Researchers have long believed that micro-credit programmes - those in which women are granted small, collateral-free loans for the purpose of starting businesses - could increase women's empowerment and contraceptive use, and reduce fertility.  But most attempts to document such benefits have been unable to satisfactorily correct for selection bias: women who join the programs are more likely than others to start out empowered - and are therefore more likely than others to use contraception. 

Between 1993 and 1995, Council demographer Sajeda Amin - along with Ruchira T Naved of Save the Children U.S.A. and Fiona Steele of the London School of Economics - evaluated a micro-credit program in rural Bangladesh.  To control for the problem of selection bias, they used a two-stage process, surveying the women's attitudes, fertility, and level of empowerment both before and after program membership. 

Micro-credit programs allow women to invest in income-generating projects.  Only the poorest women can join.  These schemes are intended to help women and their families work their way out of poverty.  During 1995, roughly 3 million women in Bangladesh took small loans from such programs.  Similar programs for extending collateral-free credit are being replicated around the world, in both developing and industrialised countries. 

To get a loan, women join financial groups that meet weekly.  The groups guarantee the loans.  The required weekly meetings provide opportunities for socialising and sharing information.  Studies have shown that such gatherings can promote the spread of novel behaviours and attitudes, such as using modern contraceptives or wanting fewer children.  Furthermore, agencies administering the programs also provide information on and access to modern contraceptives or wanting fewer children.  Furthermore, agencies administering the programs also provide information on and access to modern contraceptives.  Finally, because the programs improve the economic status of women within their families and circulate cash into village economies, the programs might also lead to fundamental changes in the status of women. 

Amin and her colleagues used data collected from women in 15 villages in eastern Bangladesh.  A total of 4,333 poor, married women were interviewed twice.  The micro-credit program was implemented by Save the Children U.S.A. and the Association for Social Advancement, a national credit scheme. 

As they expected, the researchers saw notable evidence of self-selection.  Women who joined the groups were more likely than others to be educated, married to educated men, and to have worked for money in the past.  But, even after controlling for prior contraceptive use, the team found that after two years of membership women in the program were 1.8 times more likely to use contraception than were non members in the same village.  There was evidence of diffusion in the use of contraception.  Non-members in program villages were much more likely to use contraceptives than were poor women in villages that did not have programs.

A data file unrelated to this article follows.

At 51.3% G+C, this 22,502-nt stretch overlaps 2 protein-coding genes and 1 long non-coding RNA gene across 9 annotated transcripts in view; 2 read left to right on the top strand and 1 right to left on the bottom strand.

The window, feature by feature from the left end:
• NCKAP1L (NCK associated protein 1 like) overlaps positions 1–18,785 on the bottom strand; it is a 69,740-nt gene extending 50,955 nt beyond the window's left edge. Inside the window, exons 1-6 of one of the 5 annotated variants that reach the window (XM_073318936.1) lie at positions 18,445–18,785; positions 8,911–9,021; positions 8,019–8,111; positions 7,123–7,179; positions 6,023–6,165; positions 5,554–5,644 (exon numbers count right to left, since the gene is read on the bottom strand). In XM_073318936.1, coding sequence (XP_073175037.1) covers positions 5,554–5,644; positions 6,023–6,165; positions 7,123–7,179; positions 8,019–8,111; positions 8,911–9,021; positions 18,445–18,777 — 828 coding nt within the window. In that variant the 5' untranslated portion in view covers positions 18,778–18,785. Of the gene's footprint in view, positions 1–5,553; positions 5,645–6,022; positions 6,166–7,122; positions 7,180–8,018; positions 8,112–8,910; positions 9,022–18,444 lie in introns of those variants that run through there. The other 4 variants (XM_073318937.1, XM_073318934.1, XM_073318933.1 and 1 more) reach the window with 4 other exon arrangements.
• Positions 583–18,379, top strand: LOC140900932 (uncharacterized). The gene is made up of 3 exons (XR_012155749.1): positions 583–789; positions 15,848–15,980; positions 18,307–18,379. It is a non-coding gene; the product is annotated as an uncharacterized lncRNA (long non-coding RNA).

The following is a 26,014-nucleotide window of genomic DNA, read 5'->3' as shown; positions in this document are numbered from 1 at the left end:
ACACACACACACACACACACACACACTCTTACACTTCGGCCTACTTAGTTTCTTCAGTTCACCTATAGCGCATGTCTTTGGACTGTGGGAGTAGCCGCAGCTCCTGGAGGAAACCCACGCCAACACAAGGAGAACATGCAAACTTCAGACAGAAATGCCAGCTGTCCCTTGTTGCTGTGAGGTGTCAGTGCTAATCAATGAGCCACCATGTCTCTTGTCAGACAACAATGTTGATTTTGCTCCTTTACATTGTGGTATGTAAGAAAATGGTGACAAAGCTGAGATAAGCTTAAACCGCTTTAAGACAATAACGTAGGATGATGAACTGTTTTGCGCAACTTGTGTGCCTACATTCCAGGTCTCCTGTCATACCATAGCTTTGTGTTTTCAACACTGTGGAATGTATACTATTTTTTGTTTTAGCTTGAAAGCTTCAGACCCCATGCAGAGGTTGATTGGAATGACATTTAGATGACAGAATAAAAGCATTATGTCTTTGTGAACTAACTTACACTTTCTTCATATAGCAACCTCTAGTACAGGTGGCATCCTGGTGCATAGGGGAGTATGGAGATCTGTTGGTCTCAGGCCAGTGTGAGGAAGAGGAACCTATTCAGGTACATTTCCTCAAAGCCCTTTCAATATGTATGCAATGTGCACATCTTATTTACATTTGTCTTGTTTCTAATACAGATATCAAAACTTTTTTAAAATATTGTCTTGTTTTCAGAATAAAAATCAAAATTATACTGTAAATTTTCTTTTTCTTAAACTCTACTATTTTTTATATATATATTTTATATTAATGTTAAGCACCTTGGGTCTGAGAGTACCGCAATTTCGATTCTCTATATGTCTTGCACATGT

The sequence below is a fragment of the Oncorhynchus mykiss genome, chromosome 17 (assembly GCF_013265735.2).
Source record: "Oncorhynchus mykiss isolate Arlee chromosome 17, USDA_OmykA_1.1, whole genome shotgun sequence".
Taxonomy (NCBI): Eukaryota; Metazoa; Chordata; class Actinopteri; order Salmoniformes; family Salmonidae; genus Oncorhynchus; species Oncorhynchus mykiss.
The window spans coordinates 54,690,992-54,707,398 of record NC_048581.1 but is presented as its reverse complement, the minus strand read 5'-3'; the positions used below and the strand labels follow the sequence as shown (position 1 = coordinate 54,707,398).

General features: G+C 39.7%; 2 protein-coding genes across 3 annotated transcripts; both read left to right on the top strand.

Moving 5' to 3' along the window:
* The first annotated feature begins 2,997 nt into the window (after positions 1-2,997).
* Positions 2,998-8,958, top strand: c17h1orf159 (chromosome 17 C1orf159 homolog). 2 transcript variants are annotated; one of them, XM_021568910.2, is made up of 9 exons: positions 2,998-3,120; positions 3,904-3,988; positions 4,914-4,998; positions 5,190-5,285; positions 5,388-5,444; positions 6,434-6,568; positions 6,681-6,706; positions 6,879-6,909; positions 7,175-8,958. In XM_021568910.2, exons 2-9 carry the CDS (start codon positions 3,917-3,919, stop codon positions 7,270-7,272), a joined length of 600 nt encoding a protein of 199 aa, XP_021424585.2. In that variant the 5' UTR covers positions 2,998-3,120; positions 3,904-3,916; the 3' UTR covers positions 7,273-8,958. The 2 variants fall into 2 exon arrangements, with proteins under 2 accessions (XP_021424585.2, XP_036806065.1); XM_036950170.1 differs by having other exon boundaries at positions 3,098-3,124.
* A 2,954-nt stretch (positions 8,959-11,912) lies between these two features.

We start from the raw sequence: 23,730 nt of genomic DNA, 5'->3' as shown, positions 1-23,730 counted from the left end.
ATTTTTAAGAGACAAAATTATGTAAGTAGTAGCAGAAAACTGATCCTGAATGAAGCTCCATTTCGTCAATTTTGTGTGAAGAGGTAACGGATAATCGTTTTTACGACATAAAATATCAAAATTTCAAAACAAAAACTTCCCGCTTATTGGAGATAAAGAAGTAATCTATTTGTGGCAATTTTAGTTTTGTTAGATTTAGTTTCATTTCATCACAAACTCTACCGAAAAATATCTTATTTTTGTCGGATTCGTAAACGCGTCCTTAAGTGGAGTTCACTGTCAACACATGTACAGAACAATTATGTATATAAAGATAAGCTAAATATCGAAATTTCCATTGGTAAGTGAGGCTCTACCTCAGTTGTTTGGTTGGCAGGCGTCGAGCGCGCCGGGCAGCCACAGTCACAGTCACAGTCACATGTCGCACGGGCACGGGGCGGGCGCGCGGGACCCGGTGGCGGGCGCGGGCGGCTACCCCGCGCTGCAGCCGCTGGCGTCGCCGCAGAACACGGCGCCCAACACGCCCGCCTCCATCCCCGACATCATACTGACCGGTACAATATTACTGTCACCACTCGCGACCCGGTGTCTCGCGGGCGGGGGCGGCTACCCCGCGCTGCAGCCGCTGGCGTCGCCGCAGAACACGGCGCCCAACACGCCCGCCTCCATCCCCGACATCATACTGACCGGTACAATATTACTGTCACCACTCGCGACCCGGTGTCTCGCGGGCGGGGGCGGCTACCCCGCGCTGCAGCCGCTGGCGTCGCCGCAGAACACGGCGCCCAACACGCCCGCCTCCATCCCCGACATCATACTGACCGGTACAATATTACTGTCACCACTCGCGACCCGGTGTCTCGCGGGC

Somewhat surprisingly, although program members were more likely than non-members to use contraceptives, the women in the two groups had the same probability of becoming pregnant during the study.  The researchers speculated than an impact on pregnancy rates may require a longer period of time and may take effect with some lag after contraceptive behaviour changes. 

The researchers also surveyed women about their aspirations for their children's education and found that members of micro-credit programs reported the largest increase in the ideal number of years of education for their daughters.  However, "the aspirations for sons also rise.  The gender gap doesn't change" Amin commented. 

The team's research as a whole points to the conclusion that use of contraception is one of the first behaviours to change after the inception of a micro-credit program, even when there is no evidence of more fundamental change in the desire for children.  The fact that membership is associated with changed contraceptive behaviour while, as other studies have shown, the amount of credit given is not, suggests a role for the diffusion of information and behaviours through membership.  The group meetings required by the programs, rather than the amount of money provided by them, may be a significant mechanism for changes relevant to fertility behaviour. 

"Forming groups for women to meet regularly, discuss new ideas, and share information may be a potent factor in bringing about broad-based social change, especially in a setting like Bangladesh where women are otherwise isolated.  These groups are an essential part of the social transformation brought about by micro-credit initiatives, yet most studies pay scant attention to what happens in their meetings," Amin argues.  The researchers concluded that future research should focus on social interactions among group members and between members and non members, and on the role of these interactions in bringing about social change.